There is a range of ways in which this could be done. One place we could learn from is agricultural production networks. For instance, as the poverty of workers began to impact yields and the supply and availability of coffee, the creation of cooperatives and other benevolent intermediaries was actually encouraged by multinational buyers.

We could therefore envision more digital platform cooperatives that would ensure that workers all have a stake in the platforms that mediate their work and receive fair compensation for their time. Trebor Scholz and others have been working tirelessly to bring this vision into being for platform workers. The idea has even been adopted by Jeremy Corbyn as part of his ‘Digital Democracy Manifesto.’

However, while platform cooperatives will undoubtedly be beneficial for the workers who are enrolled into them, they do not inherently solve the problems introduced by a low market price for work. Stopping a cooperative worker being paid a fair wage from re-outsourcing that work to other workers for much lower wages could prove hard to police.

Others might look to digital unions or looser forms of networks as ways to build a sense of solidarity between digital workers. One explicit role for a digital workers’ union could be building a class consciousness amongst workers, even those at opposite ends of the globe. Such work would need to highlight the precariousness of much of the digital work that is out there. In this effort, it’s worth turning to Gina Neff’s work on this so-called ‘venture labour’, who pinpoints that this notable absence of class consciousness is characterised by “explicit expression of entrepreneurial values by non-entrepreneurs". This cannot be allowed to become the norm. Organising efforts should instead use those very digital forms of communication to highlight the fact that workers are receiving all of the risks of entrepreneurship, but few of the rewards.

These strategies for cooperative forms of organising do not guarantee to resolve the problems of the global digital workforce. But they present a promising starting point; an alternative vision for what digital labour should look like. As thousands of people join the internet every day, many of whom are hungrily looking for work, we need to creatively think about how best to use digital tools for collaboration amongst workers instead of competition between them. Our digital tools are new, the forms of work that they mediate are new, and many of the challenges they raise are new. But, in a world where the atomization of work continues to be used against digital workers, let’s not forget an old rallying cry that has served us well: workers of the world, unite!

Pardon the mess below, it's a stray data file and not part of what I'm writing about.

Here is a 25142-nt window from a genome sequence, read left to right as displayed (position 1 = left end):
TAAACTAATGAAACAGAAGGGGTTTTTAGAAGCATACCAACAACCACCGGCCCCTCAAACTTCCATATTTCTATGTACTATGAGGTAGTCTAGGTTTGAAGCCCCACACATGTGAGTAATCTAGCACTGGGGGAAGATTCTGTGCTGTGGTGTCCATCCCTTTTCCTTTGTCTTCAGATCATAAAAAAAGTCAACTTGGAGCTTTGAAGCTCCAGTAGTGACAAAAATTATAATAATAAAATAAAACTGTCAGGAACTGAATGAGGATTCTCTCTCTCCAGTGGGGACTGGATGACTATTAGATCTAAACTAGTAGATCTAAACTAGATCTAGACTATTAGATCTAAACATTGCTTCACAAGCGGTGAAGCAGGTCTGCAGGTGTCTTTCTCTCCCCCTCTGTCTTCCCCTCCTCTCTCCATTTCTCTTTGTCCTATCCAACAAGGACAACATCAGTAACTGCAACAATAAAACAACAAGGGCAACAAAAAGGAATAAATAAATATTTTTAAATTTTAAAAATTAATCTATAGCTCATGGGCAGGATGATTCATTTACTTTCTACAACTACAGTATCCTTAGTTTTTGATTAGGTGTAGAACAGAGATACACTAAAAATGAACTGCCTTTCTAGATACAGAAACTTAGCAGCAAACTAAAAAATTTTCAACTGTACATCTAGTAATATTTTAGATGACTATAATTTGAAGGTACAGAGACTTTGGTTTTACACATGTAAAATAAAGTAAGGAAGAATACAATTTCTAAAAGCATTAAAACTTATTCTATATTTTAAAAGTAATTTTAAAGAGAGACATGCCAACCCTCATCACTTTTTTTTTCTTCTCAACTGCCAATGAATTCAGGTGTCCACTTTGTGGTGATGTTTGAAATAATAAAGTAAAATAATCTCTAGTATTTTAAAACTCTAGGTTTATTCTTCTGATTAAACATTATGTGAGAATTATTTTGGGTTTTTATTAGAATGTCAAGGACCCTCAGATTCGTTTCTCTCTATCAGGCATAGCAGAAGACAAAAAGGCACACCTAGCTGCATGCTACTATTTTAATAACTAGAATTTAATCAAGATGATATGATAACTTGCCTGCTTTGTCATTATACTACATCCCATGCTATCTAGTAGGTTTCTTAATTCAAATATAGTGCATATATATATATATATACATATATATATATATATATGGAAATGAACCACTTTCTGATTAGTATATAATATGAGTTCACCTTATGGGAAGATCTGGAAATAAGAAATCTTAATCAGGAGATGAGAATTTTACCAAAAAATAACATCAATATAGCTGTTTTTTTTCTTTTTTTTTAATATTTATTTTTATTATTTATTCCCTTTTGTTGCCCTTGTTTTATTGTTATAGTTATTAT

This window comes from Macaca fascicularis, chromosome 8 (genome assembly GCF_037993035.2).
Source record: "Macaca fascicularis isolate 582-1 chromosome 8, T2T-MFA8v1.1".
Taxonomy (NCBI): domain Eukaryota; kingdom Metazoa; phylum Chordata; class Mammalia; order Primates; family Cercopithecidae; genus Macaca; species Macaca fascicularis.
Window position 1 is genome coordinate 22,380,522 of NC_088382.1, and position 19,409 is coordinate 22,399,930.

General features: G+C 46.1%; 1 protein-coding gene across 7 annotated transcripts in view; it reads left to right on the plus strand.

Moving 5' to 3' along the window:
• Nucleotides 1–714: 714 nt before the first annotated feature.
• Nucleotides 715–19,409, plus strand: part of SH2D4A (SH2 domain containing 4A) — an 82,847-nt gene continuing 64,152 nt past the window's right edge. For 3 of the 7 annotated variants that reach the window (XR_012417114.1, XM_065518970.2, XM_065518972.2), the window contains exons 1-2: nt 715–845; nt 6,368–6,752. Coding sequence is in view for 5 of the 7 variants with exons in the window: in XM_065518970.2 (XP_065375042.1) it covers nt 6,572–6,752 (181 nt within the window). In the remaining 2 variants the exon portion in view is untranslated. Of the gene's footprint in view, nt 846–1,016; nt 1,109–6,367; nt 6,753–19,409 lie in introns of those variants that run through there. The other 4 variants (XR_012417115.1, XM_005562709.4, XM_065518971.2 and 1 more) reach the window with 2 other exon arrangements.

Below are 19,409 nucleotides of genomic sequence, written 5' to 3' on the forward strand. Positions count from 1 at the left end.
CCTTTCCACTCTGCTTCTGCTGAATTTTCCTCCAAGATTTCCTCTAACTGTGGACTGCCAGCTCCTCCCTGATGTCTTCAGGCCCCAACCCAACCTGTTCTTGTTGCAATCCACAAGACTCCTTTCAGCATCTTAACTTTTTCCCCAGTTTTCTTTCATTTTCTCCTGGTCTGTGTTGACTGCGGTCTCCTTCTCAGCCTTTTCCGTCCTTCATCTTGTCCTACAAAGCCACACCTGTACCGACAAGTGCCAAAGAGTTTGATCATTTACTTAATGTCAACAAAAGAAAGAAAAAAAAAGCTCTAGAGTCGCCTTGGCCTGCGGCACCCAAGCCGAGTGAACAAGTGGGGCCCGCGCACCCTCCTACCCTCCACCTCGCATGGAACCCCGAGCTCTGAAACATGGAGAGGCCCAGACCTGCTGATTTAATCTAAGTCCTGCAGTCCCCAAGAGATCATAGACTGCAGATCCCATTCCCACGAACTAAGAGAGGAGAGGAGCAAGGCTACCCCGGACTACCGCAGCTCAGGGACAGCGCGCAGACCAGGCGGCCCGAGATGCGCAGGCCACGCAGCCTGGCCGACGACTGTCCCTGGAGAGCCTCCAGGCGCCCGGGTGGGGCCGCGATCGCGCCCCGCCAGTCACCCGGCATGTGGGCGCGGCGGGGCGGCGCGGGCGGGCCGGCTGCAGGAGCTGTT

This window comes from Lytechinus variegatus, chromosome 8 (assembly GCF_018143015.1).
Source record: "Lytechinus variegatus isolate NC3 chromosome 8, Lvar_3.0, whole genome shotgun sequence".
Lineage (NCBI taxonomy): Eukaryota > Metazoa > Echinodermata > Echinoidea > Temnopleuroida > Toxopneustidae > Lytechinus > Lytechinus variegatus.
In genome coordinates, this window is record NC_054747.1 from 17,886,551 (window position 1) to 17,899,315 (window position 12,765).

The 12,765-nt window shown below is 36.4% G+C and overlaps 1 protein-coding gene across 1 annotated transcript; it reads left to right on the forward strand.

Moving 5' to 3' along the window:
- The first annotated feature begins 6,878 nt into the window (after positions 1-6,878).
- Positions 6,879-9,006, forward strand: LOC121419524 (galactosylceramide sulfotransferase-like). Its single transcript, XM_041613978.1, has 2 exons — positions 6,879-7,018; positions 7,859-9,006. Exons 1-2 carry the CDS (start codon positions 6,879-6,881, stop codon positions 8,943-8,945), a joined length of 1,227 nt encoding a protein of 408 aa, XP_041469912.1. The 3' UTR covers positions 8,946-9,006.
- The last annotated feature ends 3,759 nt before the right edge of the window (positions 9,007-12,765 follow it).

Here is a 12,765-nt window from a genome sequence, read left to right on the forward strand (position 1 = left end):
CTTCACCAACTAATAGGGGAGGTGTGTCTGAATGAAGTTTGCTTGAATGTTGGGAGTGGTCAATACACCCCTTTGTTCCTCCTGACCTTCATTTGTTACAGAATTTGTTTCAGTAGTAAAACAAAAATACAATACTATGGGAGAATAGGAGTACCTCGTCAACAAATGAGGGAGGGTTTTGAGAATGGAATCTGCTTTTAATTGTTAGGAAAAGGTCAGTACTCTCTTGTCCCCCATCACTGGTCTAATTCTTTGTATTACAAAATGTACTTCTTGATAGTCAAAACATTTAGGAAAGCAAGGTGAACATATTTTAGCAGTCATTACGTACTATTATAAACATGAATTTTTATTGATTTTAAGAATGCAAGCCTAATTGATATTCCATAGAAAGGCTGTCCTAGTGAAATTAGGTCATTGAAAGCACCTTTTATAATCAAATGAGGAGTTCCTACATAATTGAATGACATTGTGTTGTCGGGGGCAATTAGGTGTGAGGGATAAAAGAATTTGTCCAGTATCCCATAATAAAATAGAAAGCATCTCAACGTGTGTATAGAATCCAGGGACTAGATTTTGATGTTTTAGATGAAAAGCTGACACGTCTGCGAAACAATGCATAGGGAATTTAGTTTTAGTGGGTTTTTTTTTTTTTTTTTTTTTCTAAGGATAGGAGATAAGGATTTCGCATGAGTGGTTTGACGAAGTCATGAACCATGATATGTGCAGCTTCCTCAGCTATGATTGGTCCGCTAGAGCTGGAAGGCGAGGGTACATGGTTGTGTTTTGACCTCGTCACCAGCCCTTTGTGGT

(this article was originally posted at OpenDemocracy)

Organising in the digital wild west: Can strategic bottlenecks help prevent a race to the bottom for online workers?


For decades, large firms have been outsourcing and offshoring jobs. Work flowed from from developed economies to developing ones, where wages were lower and regulations were of a lighter touch. Europeans and North Americans lost jobs, and Asians, South Americans, and Africans gained them.

But the nature of these processes meant that business activities had to be on a certain scale to be outsourced. You could outsource a contract for workers to staff a call-desk that expected thousands of incoming calls a day, but you couldn’t easily just get a small website built or a single recording transcribed.

This is now all changing due to the advent of digital work marketplaces. Platforms like Upwork.com, Freelancer.com, and Fiverr.com mediate the auctioning of work. Clients post tasks and workers bid on them, and work essentially becomes a commodity that can be bought and sold in hourly increments.

Some of my colleagues and I have spent the last few years studying this phenomena. We’ve analysed months worth of transaction data from the world’s largest online work marketplace, and interviewed about 150 digital workers in Asia and Africa.

One of the most noteworthy findings in this research is that workers often underbid each other on online platforms: driving down the costs to employers and the wages received by workers. This happens, in part, because there seems to be an imbalance between the supply and demand of work.

Platforms force workers to look at each other’s bids: heightening a sense of competition. Many workers had stories about the invisible ‘other’ - a worker on the other side of the world who could easily take their place if they aren’t competitive.

A Nigerian worker, for instance, told us:

“Most people, most Filipinos, they work for 50 cents. It’s so embarrassing. You’re a professional. You know how to do this job…It’s really affecting those ones that know how to do the job”.

Whilst Filipinos told us similar stories about workers elsewhere. But the net result is the same: a downwards pressure on wages.

What should be done?